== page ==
The Scoops: May 18

Created: 05/18/2012 2:14 PM By: Darren Wolfson

Entering Friday's game in Milwaukee, the Twins are 31-76 since July 18, 2011, the worst record in major league baseball over that timeframe. So it shouldn't be a surprise that morale amongst Twins' employees is low. In fact, a source said that the team recently let go four full-time workers, including two in ticket sales. When the on-the-field product is suffering, so are numerous sales and marketing people. The lost income from commission isn't easily quantifiable, but has to be large.


Mike Radcliff, the Twins' VP of Player Personnel, on this year's draft via email: "The draft is not very strong this year… lacks quality at the top. Unfortunately for us as we pick No. 2, it also lacks depth at any position.

We always have the “best player approach” to every draft as our foundation… we all need good players at every position… we will and do have an emphasis on pitching which is our biggest need in the organization."

The Twins have five of the top 72 picks -- Nos. 2, 32, 42, 63 and 72. The draft begins on Monday, June 4.

This is the first year of the draft under the new Collective Bargaining rules. All teams have a set budget to sign all picks taken in the first 10 rounds. If teams go over their allotment, MLB can punish them by taking away future draft picks.

The Twins, because of so many extra picks and No. 2 overall, have the most money to spend at $12,368,200. They can spread that out however they choose. The recommended slot for No. 2 is $6.2 million. No. 32 is $1,550,000. No. 42 is $1,227,000.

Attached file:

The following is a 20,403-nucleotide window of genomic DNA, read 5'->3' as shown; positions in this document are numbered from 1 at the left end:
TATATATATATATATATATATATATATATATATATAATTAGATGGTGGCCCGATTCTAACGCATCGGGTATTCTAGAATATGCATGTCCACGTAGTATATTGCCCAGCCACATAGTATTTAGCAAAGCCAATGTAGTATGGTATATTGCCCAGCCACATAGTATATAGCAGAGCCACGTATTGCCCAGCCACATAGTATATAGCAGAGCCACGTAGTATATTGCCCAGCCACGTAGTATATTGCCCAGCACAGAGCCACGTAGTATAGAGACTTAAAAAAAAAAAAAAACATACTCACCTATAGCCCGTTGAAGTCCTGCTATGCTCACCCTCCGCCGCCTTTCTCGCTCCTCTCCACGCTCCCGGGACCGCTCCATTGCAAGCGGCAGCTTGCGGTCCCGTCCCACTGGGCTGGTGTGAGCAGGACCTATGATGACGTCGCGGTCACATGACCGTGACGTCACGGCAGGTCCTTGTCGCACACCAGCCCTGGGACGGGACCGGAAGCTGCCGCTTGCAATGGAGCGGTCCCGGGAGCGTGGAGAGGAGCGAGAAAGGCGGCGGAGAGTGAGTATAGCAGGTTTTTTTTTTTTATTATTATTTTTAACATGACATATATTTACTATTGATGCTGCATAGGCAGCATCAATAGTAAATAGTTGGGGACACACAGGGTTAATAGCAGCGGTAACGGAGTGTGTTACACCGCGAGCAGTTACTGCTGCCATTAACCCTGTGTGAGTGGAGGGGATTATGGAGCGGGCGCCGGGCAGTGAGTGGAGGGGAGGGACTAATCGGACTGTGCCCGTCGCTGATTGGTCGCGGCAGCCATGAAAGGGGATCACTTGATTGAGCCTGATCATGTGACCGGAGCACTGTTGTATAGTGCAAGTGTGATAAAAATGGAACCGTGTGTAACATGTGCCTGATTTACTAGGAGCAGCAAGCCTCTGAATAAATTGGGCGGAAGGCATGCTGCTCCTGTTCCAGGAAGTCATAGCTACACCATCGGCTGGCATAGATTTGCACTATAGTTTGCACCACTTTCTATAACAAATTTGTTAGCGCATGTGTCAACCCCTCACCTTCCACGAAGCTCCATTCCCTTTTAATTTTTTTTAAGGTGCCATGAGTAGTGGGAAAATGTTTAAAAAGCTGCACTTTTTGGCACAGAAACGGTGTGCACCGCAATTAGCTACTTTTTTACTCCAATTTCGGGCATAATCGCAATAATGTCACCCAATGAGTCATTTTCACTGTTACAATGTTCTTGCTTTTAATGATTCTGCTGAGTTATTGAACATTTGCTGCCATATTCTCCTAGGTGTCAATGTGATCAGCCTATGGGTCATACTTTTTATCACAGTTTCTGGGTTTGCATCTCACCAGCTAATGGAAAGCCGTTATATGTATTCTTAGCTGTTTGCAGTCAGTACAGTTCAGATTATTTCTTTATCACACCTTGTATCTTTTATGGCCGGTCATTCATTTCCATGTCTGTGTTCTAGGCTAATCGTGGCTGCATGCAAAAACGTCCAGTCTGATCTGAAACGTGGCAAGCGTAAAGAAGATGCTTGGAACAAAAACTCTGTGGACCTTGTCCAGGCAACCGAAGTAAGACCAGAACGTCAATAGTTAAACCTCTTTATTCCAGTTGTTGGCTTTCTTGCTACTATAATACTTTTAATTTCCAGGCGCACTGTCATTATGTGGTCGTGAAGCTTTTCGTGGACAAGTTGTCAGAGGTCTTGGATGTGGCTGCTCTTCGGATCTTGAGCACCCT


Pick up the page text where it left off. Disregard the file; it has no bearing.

One hockey insider passes along these numbers for the Wild to have any shot at signing soon-to-be free agent defenseman Ryan Suter: 6-years/$48 million. Even then, and the belief is the Wild have no problem offering that, Suter will have options. Namely Detroit.


David Kahn, Wolves' president of basketball operations, is in Brooklyn this weekend for a massive pre-draft workout hosted by the Nets. It's a gathering of cusp first-round picks and lots of second-round picks. Why it's worthy is because every team, with many general managers, will be present. In other words, lots of trade seeds will be planted. 

Owner Glen Taylor told me two weeks ago that Kahn will be very aggressive this offseason, particularly because 65-year-old head coach Rick Adelman (66 in June) isn't thinking long-term. He wants to have a roster capable of making the postseason immediately.